How Politics Drive Our Personal Relationships – and Even Where We Live

Woman, left, and Man, right, holding hands.  Woman has overlay of blue and man overlay of red with a white crack between the pictures
November 30, 2020

The 2020 presidential election again laid bare the divisions that separate people in the United States. While President-elect Joe Biden won 306 electoral votes to President Donald Trump’s 232, and more than 80 million popular votes, nearly 74 million Americans voted for Trump.

Since the Nov. 3 election, the University of Virginia’s nonpartisan Institute of Democracy has offered many expert opinions and analysis on its Election 2020 and Its Aftermath page, drawing from diverse experts from across Grounds.

One of those analyses comes from Naomi Cahn, Justice Anthony M. Kennedy Distinguished Professor of Law and the Nancy L. Buc ’69 Research Professor in Democracy and Equity.

Cahn, the co-author of the book “Red Families v. Blue Families,” joined the faculty of UVA’s School of Law this fall and directs its Family Law Center. She wrote a piece for the Institute of Democracy about what the election can tell us about our personal lives.

Naomi Cahn headshot

Naomi Cahn is the Justice Anthony M. Kennedy Distinguished Professor of Law and director of UVA’s Family Law Center. (Contributed photo)

UVA Today reached out to Cahn to learn more about how politics influences people’s dating and marital patterns as well as where they choose to live.

Q. How do politics – and party affiliation – influence people’s dating behaviors?

A. OKCupid, a dating website, recently reported that more than three-quarters of people said their romantic partner’s political leanings are “very important.” In reporting its findings, OKCupid said “I voted” has become the new “I love you.” In fact, according to OKCupid, users of the site can now get a “Voter 2020 profile badge so registered voters can find the love they deserve.”

OKCupid also found a gender gap larger than revealed in the 2020 exit polls: namely, 73% of women reported they leaned Democratic, compared to 57% of men. By contrast, the preliminary election exit polls found a 56%-48% split. The dating app Bumble found politics ranked ninth out of 50 factors women considered when considering whom to date.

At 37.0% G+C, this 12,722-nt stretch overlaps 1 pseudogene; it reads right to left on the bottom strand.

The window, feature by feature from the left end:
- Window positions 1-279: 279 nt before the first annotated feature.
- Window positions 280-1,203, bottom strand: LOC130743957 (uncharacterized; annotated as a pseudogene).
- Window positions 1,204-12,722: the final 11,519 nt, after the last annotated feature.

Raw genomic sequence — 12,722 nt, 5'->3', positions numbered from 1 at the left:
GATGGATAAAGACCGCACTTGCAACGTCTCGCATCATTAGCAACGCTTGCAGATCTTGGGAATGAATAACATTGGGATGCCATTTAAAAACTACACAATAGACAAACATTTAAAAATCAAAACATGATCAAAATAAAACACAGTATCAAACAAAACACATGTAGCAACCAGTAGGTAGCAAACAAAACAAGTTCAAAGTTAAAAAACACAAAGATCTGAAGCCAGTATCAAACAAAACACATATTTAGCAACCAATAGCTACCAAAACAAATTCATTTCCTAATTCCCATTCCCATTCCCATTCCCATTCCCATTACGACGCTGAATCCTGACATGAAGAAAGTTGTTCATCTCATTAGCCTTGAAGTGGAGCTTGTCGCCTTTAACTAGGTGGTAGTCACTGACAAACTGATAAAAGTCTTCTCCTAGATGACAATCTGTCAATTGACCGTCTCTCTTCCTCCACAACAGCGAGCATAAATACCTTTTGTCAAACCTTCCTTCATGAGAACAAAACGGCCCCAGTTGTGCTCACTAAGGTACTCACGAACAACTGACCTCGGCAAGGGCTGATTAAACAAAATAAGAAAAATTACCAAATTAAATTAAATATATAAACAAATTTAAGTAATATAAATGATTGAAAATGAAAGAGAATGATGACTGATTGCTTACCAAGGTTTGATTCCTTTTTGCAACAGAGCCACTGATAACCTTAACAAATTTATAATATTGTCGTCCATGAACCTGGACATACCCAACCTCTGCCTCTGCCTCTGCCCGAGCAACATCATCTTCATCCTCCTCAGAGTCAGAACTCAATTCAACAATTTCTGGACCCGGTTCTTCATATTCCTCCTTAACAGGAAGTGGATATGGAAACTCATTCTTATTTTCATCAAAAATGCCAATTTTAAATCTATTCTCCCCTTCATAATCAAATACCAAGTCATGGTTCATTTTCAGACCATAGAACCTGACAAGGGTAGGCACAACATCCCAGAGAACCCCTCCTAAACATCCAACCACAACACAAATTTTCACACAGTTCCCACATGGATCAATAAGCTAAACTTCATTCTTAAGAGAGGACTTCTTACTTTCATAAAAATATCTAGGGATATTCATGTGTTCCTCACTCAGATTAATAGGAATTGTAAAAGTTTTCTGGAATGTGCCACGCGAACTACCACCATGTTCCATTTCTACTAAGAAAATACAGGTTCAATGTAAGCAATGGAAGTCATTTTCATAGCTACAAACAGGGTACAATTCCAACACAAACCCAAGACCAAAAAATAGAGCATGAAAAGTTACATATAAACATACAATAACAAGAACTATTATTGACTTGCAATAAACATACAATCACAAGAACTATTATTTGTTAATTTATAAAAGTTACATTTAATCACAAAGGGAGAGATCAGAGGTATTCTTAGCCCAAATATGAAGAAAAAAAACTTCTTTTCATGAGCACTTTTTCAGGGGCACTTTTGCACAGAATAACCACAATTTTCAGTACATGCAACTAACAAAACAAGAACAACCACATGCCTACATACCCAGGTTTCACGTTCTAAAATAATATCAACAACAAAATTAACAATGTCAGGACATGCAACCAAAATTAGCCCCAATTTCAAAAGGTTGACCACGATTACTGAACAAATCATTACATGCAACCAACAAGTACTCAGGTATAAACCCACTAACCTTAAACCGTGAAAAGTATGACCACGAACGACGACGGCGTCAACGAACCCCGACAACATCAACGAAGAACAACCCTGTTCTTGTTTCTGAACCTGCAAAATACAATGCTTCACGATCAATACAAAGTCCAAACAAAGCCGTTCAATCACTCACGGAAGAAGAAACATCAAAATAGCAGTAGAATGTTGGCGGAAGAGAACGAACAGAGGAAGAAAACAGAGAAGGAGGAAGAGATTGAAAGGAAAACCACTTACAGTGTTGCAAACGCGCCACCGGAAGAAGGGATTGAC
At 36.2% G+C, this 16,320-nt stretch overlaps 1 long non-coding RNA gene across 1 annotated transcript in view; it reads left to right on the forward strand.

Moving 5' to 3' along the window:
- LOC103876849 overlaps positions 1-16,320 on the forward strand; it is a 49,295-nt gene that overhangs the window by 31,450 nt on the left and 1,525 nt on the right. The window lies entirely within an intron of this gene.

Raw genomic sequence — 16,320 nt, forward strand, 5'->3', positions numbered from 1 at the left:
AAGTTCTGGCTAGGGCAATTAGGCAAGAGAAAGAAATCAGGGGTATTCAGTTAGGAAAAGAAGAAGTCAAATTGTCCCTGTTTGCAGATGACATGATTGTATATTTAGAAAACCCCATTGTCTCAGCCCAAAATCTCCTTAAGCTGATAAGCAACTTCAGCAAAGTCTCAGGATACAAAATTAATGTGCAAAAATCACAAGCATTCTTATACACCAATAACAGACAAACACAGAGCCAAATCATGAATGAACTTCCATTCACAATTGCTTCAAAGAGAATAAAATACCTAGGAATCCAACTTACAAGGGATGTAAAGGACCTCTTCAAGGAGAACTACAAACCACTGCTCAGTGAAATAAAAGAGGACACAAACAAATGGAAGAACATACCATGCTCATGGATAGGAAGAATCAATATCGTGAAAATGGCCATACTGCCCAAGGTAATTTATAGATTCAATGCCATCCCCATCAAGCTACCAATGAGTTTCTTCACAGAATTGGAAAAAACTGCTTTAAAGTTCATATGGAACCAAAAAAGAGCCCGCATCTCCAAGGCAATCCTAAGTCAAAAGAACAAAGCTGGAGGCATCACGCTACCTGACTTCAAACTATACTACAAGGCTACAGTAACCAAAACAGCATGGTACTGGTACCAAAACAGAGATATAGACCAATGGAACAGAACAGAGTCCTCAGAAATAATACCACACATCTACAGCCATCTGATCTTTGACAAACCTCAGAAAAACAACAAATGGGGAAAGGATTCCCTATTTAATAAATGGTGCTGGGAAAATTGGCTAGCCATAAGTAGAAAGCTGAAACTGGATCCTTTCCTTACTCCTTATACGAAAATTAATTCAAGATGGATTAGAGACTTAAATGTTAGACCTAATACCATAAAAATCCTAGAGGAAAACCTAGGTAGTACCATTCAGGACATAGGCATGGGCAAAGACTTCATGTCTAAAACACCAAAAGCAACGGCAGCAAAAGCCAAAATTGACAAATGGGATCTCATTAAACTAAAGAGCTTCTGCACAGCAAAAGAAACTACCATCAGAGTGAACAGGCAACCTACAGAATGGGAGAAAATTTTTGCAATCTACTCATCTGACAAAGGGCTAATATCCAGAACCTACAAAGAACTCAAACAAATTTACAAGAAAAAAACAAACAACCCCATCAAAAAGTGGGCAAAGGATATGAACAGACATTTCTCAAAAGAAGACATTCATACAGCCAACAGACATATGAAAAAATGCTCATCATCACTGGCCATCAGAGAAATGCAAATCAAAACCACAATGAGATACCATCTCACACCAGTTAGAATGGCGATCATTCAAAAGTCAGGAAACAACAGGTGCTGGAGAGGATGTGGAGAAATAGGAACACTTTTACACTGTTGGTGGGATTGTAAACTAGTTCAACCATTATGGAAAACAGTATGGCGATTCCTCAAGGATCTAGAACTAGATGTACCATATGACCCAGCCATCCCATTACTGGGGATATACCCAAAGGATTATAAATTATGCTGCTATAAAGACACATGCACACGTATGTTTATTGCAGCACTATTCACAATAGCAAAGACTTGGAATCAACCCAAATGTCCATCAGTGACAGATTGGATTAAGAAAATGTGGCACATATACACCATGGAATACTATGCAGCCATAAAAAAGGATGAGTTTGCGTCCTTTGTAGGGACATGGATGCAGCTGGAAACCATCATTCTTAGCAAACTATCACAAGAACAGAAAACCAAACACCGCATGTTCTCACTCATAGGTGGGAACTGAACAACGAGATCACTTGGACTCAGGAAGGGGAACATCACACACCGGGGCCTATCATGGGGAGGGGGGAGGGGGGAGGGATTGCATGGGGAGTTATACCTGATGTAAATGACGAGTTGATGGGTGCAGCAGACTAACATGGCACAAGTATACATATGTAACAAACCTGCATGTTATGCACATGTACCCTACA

Q. Do political leanings and their influence on personal relationships influence one gender more than another, and how does that play out with people who identify as non-binary or are members of the LGBTQ community?

A. I have not yet seen data related to people who identify as non-binary. However, a study by the Public Religion Research Institute reported in 2019 that “Republicans (70%) are substantially more likely than independents (39%) or Democrats (33%) to say they would be unhappy if their child married someone who is transgender.”

And according to the New York Times exit poll, 64% of those who identify as “gay, lesbian, bisexual, or transgender” voted for Biden, while 27% voted for Trump. Fifty-one percent of those who don’t so identify voted for Biden, while 48% voted for Trump. That is, 21% more of those who do not identify [as LGBTQ] voted for Trump, while 13% less voted for Biden.

Q. What are you observing in terms of political influence when dating moves to marriage?

A. When dating relationships turn to marriage, people are more likely to choose partners who share the same political leanings. A recent study by the Institute for Family Studies found 79% of marriages are between people who identify with the same party. Only 4% are between Democrats and Republicans, and the remaining 17% are between independents and those who identify with one of the two major parties. 

Q. How have these tendencies changed over the last decade or so?

A. Think about the question of how you’d feel if your child married someone of the opposite political party. In the same study I referenced above by the Public Religion Research Institute, more Democrats – 45% – would be displeased, compared to 35% of Republicans. In a sign of just how politically polarized we have become, in 1960, only 4% of Republicans or Democrats would have been unhappy with a mixed marriage with the other political party. The number of these “inter-political marriages” appears to be decreasing.

Q. Why do you think politics plays such a large role in people’s personal relationships, and is that a good or a bad thing?

A. Republicans and Democrats increasingly think poorly of one another, so that will inevitably affect how people relate to one another in an intimate relationship. And the party labels seem to indicate something about how we think about a range of issues, like mask wearing, abortion, gun control, climate change, or even views about the president.

One way that couples can cope with their political differences is by not talking about politics at all; while that may allow them to cope with one another, it does remove a level of connection in a relationship. Candid discussion between people of different political parties can help not just in understanding, but also, perhaps, in moving toward common ground.

Q. Can you talk about how politics affects people’s residential patterns and historically, when that influence began?

A. Since 1976, when only 26% of voters lived in a place where one party won by an overwhelming majority in a presidential election, that number has steadily increased. While Biden won urban areas with 60% of voters, Trump won rural areas, with 57%. 

Politics may affect not only where people move, but also their political preferences once they get there. People are much less likely to interact with others from another political party at local civic gatherings than at work. They increasingly live where people vote in the same way.

Media Contact

Jane Kelly

Office of University Communications